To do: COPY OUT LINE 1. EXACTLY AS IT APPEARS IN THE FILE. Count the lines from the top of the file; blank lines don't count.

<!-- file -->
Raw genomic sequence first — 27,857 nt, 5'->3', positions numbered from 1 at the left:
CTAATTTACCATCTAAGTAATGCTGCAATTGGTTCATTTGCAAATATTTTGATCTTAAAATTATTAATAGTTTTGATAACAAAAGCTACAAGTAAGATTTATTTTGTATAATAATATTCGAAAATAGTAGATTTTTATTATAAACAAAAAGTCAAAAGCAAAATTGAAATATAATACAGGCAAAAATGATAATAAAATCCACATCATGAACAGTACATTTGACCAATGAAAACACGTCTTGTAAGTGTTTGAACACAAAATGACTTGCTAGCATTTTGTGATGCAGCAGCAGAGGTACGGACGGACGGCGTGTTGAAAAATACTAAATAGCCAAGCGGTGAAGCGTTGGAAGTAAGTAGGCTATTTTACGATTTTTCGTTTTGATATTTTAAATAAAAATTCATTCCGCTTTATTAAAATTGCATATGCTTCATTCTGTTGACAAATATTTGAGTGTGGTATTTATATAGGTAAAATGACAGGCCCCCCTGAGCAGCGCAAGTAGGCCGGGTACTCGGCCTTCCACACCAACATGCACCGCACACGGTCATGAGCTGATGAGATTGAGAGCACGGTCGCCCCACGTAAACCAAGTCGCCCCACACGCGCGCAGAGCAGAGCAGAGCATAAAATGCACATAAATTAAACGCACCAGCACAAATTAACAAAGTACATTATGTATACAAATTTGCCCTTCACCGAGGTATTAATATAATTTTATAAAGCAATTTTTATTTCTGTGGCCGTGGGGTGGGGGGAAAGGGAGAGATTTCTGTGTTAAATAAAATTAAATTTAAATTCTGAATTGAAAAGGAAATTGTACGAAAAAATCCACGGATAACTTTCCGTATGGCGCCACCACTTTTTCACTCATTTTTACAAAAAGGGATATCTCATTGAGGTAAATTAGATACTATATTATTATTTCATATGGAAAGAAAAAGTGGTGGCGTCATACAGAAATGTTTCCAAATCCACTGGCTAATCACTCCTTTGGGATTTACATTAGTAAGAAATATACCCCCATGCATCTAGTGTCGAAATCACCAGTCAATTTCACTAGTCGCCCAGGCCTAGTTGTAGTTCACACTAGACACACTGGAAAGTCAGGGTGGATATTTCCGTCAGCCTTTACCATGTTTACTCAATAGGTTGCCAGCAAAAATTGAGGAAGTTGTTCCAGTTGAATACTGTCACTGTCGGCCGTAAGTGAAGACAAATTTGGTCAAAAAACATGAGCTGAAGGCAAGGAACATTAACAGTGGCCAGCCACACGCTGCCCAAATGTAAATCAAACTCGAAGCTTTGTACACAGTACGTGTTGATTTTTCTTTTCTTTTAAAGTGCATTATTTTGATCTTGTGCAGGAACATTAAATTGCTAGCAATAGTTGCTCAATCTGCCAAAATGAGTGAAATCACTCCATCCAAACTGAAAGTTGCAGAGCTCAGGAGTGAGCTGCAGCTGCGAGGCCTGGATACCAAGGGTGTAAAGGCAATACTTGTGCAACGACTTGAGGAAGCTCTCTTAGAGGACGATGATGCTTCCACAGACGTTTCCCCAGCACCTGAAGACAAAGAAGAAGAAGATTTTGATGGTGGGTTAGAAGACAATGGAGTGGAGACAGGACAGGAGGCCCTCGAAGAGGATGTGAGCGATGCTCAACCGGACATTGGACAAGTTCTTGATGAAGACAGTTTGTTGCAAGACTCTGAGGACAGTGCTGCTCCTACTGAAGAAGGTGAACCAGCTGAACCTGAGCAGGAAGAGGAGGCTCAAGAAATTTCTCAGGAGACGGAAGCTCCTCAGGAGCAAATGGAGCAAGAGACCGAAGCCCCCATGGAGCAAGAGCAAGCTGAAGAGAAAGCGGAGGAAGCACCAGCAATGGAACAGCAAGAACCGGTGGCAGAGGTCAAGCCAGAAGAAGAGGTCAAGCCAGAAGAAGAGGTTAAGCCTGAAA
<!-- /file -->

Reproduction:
Raw genomic sequence first — 27,857 nt, 5'->3', positions numbered from 1 at the left: